Do any of you have a recommendation for a primer for drywall??? If so:
Latex paint will cover the drywall....
If it's new drywall, any PVA will do. If it's going over existing paint, I've always had good luck with Kilz 2 latex, except over oil paint or bad stains. In that case use Bullseye 123 (I think that's what it's called).
Jason Pharez Construction
Framing & Exterior Remodeling
This is new drywall--dumb question: What is PVA?
USG first coat
Used USG First Coat on my house,purchased at a pro Drywall store- it came highly recomended by my drywall installer (now there's a story), so I tried it. Don't know if I got a bad batch or what but it was Absolute Disaster!!!!!!!!!!!Ended up re-priming with some product from Big Box and it did fine.
As for the barmill comment... I wouldnt agree.
I would use a PVA water based on most conditions. Just make sure the primer you use is recommended for drywall. If you want names, both SW and Ben Moore have good primers specifically for drywall.
In addition, I usually recommend trying to use primer from the manufacturer that you are using for a topcoat. Manufacturers test using there own products, so they will work best together.
Does Zinsser 1-2-3 rate as DW primer? Zinsser recommends it. Based on another thread going on in Techniques, it seems like it would be worth priming even if I decided to use a self-priming paint like Zinsser Perma-White.
Zinsser would qualify as a drywall primer, but for most applications is a bit of over kill. 123 is a whited shellac. The solvent is denatured alcohol. It is great to block stains, and moisture for baths, or to use to prime wood for tanin bleed or to cover knots. Its not recommended, but I have successfully covered oily wood with it as well.
Standard drywall primer is latex, and the solvent is water. Primer is different then topcoat because it has more binder, or "glue" in it, on the flip side it can look thin because where there is more glue, there are less solids. This is perfectly normal. As Sue stated it is easier to sand because the glue makes the paint more brittle than gummy.
If a paint is considered self priming, I guess I would trust it. I have only used one of these once and it was an exterior job. Its been a few years and still looks good, but I didnt go on the property.
As for the shellac prime, it is a bit more caustic for fumes because it has alcohol, and it would be more costly compared to PVA, but it is what I would refer to as a Stainblocking primer.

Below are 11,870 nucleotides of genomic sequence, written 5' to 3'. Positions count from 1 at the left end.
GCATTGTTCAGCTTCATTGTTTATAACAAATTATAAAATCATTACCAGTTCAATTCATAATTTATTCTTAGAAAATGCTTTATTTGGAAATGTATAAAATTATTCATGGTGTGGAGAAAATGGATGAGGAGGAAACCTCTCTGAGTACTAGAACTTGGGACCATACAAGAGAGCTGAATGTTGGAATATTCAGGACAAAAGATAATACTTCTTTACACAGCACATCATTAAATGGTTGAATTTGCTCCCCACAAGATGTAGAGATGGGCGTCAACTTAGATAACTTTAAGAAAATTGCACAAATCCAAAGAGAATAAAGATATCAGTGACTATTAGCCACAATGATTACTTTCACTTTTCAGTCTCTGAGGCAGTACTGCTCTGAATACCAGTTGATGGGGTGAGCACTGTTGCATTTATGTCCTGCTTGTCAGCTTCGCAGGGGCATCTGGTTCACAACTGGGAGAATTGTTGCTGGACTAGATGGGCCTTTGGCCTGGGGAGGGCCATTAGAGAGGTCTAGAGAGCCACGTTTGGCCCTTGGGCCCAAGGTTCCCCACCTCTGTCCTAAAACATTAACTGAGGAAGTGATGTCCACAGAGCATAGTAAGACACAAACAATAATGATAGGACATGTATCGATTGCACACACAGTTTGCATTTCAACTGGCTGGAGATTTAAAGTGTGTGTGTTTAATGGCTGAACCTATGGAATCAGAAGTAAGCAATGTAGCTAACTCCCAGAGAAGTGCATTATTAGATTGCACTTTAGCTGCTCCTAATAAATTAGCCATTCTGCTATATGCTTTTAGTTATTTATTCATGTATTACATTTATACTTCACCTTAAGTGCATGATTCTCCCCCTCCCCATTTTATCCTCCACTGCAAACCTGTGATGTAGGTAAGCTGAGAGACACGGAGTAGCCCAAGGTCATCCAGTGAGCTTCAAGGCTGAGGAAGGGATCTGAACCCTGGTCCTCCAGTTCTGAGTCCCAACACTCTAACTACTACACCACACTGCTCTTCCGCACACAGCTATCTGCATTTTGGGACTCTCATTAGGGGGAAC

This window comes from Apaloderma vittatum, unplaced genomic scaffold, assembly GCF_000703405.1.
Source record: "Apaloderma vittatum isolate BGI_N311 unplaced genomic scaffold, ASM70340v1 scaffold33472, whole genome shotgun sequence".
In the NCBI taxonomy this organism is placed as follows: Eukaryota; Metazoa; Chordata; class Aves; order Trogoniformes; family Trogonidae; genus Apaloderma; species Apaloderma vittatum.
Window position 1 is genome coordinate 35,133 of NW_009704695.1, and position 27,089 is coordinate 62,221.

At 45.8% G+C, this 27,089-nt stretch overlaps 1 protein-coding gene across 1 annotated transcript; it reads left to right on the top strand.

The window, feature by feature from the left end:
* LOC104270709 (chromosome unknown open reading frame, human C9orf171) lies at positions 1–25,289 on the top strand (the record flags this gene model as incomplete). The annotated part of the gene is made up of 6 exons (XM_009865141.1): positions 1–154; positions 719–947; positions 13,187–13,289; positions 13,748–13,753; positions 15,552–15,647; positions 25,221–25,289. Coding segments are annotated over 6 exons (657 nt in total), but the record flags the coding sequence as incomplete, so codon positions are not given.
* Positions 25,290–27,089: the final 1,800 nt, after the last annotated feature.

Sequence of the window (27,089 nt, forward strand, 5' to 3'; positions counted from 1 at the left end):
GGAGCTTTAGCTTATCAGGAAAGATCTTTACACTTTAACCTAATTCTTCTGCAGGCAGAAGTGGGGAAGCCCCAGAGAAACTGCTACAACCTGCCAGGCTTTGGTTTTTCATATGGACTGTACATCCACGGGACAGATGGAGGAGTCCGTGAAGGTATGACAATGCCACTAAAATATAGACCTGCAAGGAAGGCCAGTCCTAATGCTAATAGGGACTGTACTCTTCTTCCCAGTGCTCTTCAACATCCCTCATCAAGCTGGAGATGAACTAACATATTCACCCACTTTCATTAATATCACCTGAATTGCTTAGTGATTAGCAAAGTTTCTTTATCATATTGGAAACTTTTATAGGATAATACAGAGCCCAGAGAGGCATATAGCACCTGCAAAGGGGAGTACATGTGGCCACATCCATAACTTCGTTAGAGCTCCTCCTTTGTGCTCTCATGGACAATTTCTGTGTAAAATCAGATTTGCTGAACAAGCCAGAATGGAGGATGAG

Edit: shellac is easy to sand like latex, but oil based stainblockers are ballistic.
Edited 5/26/2005 10:45 am ET by zendo
Please explain your disaster... interested in the specifics, we usually can trouble shoot the problem.
It was thin and milky and drippy and hard to work with but it also left globs of stuff on the wall. And after it was painted over, when blue, brand-name painter's tape was used, even for just 10 minutes, the tape pulled everything right off. We found the top primer sold at Porter Paints to be really good.
It's not too late, it's never too late.
PVA is polyvinyl acetate. It is a type of polymer added to some primers. Its purpose is to seal the surface more effectively than a finish coat would.
For bathrooms I nearly always us Zinsser Mildew Proof Bathroom Paint satin. It is self priming. It dries fairly quickly and forms quite a tenacious film, so it requires a little more practiced technique to apply. It provides a beautiful finish that is also easy to clean. It comes in white (which I use for ceilings) and can be tinted (which I do for walls). Pay attention to the instructions to use only 75% of the normal tint, because it comes out darker than latex paints. It cleans up with water.
"Sheetrok First Coat" and above all "Tuff-Hide"..both by USG. Just did a drywall job where the owner used an organic primer with Zero VCO and it cost $157.00 for 5 gallon pail..came out nice.
What's the problem? Once it's painted, why does the primer matter? It's interior, after all. Is there a pool there? This could only be a thread to end quickly.
I am not a painter, but...........
I like Benjamin Moore "Fresh Start". Listed for interior/exterior use. Came highly recommended by the Ben Moore staff. Flat surface, good tooth for top coats. Water clean up. 1 hour or less = dry to touch / handle gently; 3 hours to topcoat in good weather - I always overnight. Sands well after 3 hours if you need it. Seems to dry quicker on the brush than on the wall -- I rinse brushes hourly, less if priming on a warm, dry, day.
Also joint compound adheres well for those pesky drywall finishing gliches which seem to magically appear only after priming. Reprime compound touch ups.
Have used it interior and exterior both, would not hesitate to use it in a bathroom. Seems to hold up very well outside, I primed three new porch posts, and due to circumstances beyond my control, they were exposed to the weather for a year -- primer did great. I washed the posts and reprimed after a year because the BM guys said I should. But the primer showed no effects of the year's exposure.
Edited 5/26/2005 4:08 pm ET by JTC1